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6 months ago
India gold demand picks up as jewellers resume buying post-budget
February 3, 2017 / 9:21 AM / 6 months ago

India gold demand picks up as jewellers resume buying post-budget

A woman tries on a gold bracelet at a jewellery showroom in the eastern Indian city of Siliguri November 4, 2009.Rupak De Chowdhuri/File Photo

MUMBAI/BENGALURU (Reuters) - Demand for gold in India rose this week as many jewellers resumed purchases after having stayed away for a few weeks hoping for an import duty cut in the government budget.

On Wednesday, the Indian government presented its budget for the 2017/18 financial year, but did not change the import duty on gold.

The bullion industry had been urging a reduction in the duty to combat smuggling, which has increased since India raised import duty to 10 percent in August 2013 in an effort to narrow a gaping current account deficit.

"Since there is clarity on duty structure now, jewellers have started buying. Even at higher levels, they are making purchases," said Ashok Jain, proprietor of Mumbai-based wholesaler Chenaji Narsinghji.

In the local market, gold prices were trading around 28,900 rupees per 10 grams on Friday. In December, prices had hit 26,862 rupees per 10 grams, their lowest since Feb. 2, 2016.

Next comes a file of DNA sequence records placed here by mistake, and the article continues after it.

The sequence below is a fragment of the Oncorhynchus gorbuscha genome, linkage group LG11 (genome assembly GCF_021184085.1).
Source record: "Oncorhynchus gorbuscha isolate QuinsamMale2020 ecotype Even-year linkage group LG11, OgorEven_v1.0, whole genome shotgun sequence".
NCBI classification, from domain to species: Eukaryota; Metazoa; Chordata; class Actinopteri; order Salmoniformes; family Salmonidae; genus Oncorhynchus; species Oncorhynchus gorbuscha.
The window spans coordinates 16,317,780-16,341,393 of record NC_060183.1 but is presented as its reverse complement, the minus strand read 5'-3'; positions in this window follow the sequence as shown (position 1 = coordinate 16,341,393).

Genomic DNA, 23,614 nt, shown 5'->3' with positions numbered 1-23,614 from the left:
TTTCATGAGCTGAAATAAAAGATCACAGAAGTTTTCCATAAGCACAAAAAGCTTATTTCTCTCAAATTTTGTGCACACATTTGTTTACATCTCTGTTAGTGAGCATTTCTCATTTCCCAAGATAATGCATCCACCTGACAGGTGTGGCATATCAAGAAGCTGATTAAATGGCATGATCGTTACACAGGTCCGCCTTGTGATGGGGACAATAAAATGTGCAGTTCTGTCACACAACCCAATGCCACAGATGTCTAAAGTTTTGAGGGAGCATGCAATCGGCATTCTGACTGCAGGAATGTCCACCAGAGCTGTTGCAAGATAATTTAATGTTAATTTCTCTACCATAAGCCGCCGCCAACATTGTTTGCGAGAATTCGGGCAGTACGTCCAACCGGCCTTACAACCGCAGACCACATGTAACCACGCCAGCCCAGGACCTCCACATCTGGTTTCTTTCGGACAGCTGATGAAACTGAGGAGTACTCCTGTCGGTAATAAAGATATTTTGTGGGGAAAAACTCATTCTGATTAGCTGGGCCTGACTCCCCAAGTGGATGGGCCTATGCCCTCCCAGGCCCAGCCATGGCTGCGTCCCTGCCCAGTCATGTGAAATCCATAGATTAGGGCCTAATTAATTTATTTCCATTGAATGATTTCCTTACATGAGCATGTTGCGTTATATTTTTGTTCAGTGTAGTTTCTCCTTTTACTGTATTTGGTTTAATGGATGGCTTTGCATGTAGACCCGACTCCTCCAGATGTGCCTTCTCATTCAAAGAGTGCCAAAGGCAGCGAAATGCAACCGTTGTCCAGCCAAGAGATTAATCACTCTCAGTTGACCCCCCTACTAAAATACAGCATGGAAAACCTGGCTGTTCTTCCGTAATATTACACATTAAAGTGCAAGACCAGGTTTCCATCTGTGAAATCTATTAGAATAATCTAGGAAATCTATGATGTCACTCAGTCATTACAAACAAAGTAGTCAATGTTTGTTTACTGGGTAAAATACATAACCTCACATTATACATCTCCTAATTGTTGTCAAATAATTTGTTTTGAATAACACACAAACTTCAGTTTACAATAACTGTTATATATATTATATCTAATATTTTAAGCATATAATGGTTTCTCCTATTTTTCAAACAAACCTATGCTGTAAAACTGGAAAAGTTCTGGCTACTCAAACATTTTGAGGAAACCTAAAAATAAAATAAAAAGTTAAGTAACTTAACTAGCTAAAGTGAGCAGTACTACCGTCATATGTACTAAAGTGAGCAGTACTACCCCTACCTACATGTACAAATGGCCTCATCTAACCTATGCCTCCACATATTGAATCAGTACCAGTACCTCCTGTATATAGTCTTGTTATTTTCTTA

"Supply in the local market is limited as banks curtailed import last week. That's why now they could charge a premium despite the price rise," said a Mumbai-based dealer with a private bank.

Dealers in India, the world's second-largest consumer of the metal, were charging a premium of up to $2 an ounce this week over official domestic prices, unchanged from last week. The domestic price includes a 10 percent import tax.

Gold demand in India will be muted this year after dropping to multi-year lows in 2016, with trading dented as the government pushes to make markets for the metal more transparent and brings in a new tax, the World Gold Council (WGC) said on Friday.

Elsewhere in Asia, demand remained subdued with Chinese markets shut for the week-long Lunar New Year holidays.

"The physical demand remained very quiet owing to Chinese holidays and movements across Asia also remained very weak," a Singapore-based banker said.

Premiums in China, the top-consumer nation, were about $6 in the previous week. Meanwhile, premiums in Singapore and Hong Kong remained unchanged at $1-$1.40 an ounce.

Premiums were also flat in Japan, unchanged from last week.

Additional reporting by Nallur Sethuraman and Arpan Varghese in Bengaluru; Editing by Sherry Jacob-Phillips

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